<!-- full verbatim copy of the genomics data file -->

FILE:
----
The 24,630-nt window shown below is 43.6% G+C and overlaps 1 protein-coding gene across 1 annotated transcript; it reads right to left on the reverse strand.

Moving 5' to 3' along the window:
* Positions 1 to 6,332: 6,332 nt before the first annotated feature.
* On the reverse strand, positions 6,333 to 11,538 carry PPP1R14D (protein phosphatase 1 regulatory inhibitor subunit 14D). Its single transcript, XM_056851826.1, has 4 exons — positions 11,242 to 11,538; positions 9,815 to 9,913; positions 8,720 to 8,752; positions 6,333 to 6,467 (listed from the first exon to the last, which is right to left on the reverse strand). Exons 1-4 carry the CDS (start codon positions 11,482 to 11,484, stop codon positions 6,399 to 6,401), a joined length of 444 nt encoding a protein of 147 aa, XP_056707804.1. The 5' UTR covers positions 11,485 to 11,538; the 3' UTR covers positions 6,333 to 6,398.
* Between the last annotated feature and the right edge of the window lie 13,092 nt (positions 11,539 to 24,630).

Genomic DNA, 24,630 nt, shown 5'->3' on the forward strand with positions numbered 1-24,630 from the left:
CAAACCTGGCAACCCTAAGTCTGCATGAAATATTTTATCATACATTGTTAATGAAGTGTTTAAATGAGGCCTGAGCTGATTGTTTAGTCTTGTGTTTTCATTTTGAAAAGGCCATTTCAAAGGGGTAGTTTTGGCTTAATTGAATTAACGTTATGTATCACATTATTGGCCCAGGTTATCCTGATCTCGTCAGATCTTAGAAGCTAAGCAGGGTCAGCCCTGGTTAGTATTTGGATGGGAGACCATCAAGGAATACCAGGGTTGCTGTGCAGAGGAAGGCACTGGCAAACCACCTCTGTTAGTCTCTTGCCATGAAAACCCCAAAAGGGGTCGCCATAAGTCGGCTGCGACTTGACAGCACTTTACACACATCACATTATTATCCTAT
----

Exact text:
The 24,630-nt window shown below is 43.6% G+C and overlaps 1 protein-coding gene across 1 annotated transcript; it reads right to left on the reverse strand.

Moving 5' to 3' along the window:
* Positions 1 to 6,332: 6,332 nt before the first annotated feature.
* On the reverse strand, positions 6,333 to 11,538 carry PPP1R14D (protein phosphatase 1 regulatory inhibitor subunit 14D). Its single transcript, XM_056851826.1, has 4 exons — positions 11,242 to 11,538; positions 9,815 to 9,913; positions 8,720 to 8,752; positions 6,333 to 6,467 (listed from the first exon to the last, which is right to left on the reverse strand). Exons 1-4 carry the CDS (start codon positions 11,482 to 11,484, stop codon positions 6,399 to 6,401), a joined length of 444 nt encoding a protein of 147 aa, XP_056707804.1. The 5' UTR covers positions 11,485 to 11,538; the 3' UTR covers positions 6,333 to 6,398.
* Between the last annotated feature and the right edge of the window lie 13,092 nt (positions 11,539 to 24,630).

Genomic DNA, 24,630 nt, shown 5'->3' on the forward strand with positions numbered 1-24,630 from the left:
CAAACCTGGCAACCCTAAGTCTGCATGAAATATTTTATCATACATTGTTAATGAAGTGTTTAAATGAGGCCTGAGCTGATTGTTTAGTCTTGTGTTTTCATTTTGAAAAGGCCATTTCAAAGGGGTAGTTTTGGCTTAATTGAATTAACGTTATGTATCACATTATTGGCCCAGGTTATCCTGATCTCGTCAGATCTTAGAAGCTAAGCAGGGTCAGCCCTGGTTAGTATTTGGATGGGAGACCATCAAGGAATACCAGGGTTGCTGTGCAGAGGAAGGCACTGGCAAACCACCTCTGTTAGTCTCTTGCCATGAAAACCCCAAAAGGGGTCGCCATAAGTCGGCTGCGACTTGACAGCACTTTACACACATCACATTATTATCCTAT